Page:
These contrast with the feet, however, which Berger said were “virtually indistinguishable from those of modern humans”. This, combined with long legs, “suggests that the species was well-suited for long-distance walking and these features distinguish Homo naledi from any previously known species”.
Intentional body disposal
Dr Paul Dirks of Queensland’s James Cook University and a lead author of the eLife paper, said the cave had always been isolated from other chambers and had never been open directly to the surface.
“What’s important for people to understand is that the remains were found practically alone in this remote chamber in the absence of any other major fossil animals,” Dirks said.
He said out of more than 1,550 fossil pieces recovered, only a dozen were not hominin, and these pieces were isolated mouse and bird remains, meaning that the chamber attracted few accidental visitors.
The paper notes that the bones have no marks of scavengers or carnivores or any other signs that animals or natural processes such as moving water carried the individuals into the chamber.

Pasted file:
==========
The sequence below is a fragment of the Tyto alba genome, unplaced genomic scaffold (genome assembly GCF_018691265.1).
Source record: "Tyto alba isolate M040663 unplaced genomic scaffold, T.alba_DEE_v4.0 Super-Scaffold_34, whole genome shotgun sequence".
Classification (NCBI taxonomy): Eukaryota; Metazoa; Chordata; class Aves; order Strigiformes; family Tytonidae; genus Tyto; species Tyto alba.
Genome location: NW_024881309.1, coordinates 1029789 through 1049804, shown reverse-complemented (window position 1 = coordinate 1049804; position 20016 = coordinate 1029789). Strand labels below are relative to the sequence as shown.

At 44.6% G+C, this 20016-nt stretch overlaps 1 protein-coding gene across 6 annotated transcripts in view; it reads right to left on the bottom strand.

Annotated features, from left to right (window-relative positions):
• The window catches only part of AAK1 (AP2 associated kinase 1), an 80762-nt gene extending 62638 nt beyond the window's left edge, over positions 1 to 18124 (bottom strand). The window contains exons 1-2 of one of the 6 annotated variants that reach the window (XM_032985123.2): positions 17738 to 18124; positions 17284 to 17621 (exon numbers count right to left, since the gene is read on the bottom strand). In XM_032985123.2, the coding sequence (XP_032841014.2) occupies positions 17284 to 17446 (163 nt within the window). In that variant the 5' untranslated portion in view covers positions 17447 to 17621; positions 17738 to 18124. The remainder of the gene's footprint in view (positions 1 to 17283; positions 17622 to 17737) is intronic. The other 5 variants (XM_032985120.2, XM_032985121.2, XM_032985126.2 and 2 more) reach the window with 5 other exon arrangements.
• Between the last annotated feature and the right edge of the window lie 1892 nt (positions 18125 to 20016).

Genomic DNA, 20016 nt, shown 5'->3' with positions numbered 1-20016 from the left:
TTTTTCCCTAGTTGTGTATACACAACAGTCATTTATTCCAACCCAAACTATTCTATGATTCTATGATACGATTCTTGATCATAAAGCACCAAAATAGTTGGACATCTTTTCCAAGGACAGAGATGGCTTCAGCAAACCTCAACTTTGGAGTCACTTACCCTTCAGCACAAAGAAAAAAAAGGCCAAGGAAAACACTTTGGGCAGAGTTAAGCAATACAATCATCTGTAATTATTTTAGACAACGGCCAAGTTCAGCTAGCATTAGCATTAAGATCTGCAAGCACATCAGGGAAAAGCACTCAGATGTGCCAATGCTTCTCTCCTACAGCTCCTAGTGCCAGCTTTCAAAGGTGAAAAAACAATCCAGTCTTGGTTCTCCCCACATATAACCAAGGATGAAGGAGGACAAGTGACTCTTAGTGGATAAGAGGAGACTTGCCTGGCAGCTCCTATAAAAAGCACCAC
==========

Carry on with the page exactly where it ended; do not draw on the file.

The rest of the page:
“We explored every alternative scenario, including mass death, an unknown carnivore, water transport from another location, or accidental death in a death trap, among others,” Berger said.
“In examining every other option, we were left with intentional body disposal by Homo naledi as the most plausible scenario. This suggests the possibility of a form of ritualised behaviour previously thought to be unique to humans.
The fossils were subject to close analysis at a workshop in May last year where more than 50 experienced scientists and early-career researchers turned up to study what they called a “treasure trove of fossils” and to prepare scientific papers.
Berger said much remained to be discovered in the Rising Star cave. “This chamber has not given up all of its secrets. There are potentially hundreds if not thousands of remains of Homo naledi still down there.”
As well as the report in the eLife journal, the discovery is also reported as the cover story in the October issue of National Geographic and in a NOVA/National Geographic Special.